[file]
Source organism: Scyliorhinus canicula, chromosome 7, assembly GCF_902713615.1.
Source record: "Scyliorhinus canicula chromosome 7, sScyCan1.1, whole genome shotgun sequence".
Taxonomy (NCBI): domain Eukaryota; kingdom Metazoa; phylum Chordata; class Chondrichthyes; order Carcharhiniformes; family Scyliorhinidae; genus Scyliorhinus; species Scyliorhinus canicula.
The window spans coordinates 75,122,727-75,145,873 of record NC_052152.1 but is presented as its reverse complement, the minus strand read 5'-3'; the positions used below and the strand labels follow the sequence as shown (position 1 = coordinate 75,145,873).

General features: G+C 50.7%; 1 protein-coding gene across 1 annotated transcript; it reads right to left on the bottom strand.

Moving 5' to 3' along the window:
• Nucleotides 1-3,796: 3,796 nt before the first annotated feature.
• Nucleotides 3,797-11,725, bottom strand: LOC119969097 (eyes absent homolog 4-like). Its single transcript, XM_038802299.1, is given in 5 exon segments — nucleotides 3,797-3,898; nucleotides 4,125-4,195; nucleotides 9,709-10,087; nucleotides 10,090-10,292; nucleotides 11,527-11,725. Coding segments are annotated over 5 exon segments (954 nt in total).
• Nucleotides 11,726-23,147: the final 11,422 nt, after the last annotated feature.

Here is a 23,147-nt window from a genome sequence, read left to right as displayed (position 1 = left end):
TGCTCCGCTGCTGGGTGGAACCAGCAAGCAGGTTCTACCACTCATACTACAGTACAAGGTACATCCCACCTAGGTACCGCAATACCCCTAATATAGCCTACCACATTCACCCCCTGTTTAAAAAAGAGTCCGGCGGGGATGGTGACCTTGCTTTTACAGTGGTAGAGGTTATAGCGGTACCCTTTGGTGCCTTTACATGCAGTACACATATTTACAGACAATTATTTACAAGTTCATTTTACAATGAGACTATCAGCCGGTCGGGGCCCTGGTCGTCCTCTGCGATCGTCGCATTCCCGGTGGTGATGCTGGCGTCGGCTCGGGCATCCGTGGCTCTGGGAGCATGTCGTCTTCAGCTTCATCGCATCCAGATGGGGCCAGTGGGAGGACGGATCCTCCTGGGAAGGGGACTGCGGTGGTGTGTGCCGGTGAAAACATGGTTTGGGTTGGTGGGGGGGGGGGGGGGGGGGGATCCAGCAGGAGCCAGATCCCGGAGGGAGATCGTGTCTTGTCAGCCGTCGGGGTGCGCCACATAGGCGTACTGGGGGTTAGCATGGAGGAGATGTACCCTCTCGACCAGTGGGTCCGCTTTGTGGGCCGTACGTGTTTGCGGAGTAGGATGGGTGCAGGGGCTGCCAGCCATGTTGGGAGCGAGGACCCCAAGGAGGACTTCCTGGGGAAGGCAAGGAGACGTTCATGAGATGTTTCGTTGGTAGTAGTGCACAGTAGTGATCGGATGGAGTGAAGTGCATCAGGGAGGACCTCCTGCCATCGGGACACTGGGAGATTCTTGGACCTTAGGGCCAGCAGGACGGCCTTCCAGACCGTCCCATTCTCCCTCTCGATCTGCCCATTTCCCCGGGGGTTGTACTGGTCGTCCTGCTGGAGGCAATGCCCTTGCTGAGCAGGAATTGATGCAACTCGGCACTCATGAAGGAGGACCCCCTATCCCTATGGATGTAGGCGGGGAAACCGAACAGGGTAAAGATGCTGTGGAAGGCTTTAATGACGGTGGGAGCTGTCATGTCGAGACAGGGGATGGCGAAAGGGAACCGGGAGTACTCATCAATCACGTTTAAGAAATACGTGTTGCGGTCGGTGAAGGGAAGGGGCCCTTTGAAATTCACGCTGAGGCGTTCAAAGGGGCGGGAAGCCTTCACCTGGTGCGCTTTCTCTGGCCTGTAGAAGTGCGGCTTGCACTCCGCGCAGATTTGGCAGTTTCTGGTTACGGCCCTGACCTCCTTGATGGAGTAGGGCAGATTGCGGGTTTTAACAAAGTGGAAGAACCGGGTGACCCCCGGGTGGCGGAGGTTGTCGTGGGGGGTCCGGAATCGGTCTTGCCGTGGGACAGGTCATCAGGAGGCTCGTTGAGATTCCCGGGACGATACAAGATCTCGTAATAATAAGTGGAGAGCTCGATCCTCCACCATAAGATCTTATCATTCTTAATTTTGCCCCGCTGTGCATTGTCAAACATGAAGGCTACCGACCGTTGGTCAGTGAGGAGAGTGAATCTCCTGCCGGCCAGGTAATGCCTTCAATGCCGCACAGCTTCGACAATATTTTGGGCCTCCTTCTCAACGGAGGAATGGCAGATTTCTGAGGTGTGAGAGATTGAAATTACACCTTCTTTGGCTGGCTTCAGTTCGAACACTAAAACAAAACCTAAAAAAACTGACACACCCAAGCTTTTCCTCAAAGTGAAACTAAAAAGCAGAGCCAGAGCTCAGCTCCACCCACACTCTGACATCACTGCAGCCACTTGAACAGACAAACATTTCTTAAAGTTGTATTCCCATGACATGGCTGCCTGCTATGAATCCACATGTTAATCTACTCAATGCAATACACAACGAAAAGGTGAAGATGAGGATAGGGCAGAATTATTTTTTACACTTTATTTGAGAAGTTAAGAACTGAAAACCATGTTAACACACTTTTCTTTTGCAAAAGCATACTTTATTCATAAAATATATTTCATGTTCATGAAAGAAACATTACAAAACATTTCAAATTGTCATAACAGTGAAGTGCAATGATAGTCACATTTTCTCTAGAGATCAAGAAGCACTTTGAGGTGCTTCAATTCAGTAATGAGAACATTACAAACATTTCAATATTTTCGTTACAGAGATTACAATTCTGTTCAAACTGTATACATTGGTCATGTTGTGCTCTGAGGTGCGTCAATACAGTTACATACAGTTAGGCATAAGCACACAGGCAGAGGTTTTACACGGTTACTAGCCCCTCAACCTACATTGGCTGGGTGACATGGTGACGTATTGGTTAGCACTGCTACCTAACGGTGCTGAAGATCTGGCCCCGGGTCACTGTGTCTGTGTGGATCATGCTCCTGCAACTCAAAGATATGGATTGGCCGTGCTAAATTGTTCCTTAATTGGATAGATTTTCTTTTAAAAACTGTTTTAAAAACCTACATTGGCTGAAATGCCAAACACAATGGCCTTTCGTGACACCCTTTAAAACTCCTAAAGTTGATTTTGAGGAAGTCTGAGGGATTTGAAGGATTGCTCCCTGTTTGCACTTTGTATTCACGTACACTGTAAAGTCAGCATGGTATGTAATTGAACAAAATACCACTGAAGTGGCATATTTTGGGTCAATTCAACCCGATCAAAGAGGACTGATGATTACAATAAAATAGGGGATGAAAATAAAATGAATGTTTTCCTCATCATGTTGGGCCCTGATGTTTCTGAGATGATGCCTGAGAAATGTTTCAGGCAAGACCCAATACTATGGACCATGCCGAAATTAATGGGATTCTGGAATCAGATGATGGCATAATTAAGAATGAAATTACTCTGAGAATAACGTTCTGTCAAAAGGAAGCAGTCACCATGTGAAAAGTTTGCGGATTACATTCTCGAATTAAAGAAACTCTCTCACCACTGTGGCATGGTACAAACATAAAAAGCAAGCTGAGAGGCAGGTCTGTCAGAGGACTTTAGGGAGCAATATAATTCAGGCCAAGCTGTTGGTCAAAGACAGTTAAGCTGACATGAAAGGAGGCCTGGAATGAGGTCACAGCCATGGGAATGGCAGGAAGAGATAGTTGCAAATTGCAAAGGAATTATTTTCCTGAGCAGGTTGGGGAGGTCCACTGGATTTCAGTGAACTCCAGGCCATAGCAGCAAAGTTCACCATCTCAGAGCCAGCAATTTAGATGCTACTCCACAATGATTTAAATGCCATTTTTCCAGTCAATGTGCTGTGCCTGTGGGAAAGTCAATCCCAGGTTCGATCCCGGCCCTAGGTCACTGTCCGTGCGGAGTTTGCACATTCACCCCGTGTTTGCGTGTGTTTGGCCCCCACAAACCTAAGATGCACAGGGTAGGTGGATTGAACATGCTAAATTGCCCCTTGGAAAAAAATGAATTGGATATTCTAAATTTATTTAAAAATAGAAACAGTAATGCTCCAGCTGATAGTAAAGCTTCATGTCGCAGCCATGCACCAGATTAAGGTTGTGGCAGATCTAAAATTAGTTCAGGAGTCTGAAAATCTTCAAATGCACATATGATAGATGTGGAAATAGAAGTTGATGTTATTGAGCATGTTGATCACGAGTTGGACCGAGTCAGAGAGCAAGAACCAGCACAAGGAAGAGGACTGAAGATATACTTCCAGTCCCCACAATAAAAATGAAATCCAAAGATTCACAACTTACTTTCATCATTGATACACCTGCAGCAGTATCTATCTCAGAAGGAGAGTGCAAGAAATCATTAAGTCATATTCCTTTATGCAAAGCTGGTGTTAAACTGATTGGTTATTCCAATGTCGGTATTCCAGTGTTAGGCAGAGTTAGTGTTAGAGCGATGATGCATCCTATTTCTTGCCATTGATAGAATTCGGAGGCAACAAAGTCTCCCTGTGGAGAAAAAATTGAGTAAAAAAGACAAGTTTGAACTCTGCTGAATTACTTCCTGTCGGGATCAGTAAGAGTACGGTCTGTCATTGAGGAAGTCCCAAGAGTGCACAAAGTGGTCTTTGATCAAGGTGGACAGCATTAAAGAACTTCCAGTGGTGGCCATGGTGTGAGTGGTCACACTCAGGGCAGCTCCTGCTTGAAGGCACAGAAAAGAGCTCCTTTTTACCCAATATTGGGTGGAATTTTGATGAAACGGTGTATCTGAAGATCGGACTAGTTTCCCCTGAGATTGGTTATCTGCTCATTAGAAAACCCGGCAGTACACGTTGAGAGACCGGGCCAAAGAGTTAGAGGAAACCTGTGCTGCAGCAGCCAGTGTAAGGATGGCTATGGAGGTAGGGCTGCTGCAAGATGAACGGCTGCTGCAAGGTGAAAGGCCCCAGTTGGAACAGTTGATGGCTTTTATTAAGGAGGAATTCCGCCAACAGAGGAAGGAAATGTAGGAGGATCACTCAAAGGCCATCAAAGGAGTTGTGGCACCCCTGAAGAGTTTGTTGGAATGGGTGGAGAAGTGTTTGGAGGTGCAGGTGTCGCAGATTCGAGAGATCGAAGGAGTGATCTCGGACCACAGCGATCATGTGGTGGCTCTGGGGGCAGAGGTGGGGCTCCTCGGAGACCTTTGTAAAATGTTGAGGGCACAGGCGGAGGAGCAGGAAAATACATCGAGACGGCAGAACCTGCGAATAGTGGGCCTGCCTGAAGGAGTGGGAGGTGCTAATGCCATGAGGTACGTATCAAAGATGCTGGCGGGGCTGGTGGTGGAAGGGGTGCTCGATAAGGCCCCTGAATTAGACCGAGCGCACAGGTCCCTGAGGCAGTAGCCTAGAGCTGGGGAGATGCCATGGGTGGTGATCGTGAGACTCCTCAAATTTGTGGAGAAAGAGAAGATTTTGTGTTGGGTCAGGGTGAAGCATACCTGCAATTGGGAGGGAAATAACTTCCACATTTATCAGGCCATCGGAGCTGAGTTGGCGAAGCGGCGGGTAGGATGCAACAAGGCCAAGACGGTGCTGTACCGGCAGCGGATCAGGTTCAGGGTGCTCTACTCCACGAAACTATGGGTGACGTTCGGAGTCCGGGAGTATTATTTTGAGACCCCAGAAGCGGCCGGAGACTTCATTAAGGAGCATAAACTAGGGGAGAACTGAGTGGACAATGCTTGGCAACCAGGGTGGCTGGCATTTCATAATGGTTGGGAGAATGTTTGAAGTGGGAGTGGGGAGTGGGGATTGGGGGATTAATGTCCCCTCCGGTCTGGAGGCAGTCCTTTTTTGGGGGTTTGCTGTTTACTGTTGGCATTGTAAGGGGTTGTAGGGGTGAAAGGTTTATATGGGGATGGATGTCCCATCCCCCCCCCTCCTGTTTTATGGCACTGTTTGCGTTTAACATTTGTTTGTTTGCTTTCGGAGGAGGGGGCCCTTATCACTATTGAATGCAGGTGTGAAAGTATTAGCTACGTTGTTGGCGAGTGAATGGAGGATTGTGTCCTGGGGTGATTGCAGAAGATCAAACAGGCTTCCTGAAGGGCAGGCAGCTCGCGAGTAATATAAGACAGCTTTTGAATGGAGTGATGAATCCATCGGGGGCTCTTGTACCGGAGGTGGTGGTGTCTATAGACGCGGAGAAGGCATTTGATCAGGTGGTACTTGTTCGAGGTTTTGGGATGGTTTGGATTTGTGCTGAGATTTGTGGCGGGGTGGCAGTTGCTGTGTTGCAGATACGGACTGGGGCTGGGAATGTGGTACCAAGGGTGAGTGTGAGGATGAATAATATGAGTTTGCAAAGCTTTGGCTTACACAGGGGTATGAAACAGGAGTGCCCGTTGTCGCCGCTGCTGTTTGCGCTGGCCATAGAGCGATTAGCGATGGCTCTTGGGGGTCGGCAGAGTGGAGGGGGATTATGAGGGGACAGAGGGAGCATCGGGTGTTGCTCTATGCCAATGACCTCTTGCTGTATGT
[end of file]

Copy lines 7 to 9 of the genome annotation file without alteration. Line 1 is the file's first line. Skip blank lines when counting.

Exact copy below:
• Nucleotides 1-3,796: 3,796 nt before the first annotated feature.
• Nucleotides 3,797-11,725, bottom strand: LOC119969097 (eyes absent homolog 4-like). Its single transcript, XM_038802299.1, is given in 5 exon segments — nucleotides 3,797-3,898; nucleotides 4,125-4,195; nucleotides 9,709-10,087; nucleotides 10,090-10,292; nucleotides 11,527-11,725. Coding segments are annotated over 5 exon segments (954 nt in total).
• Nucleotides 11,726-23,147: the final 11,422 nt, after the last annotated feature.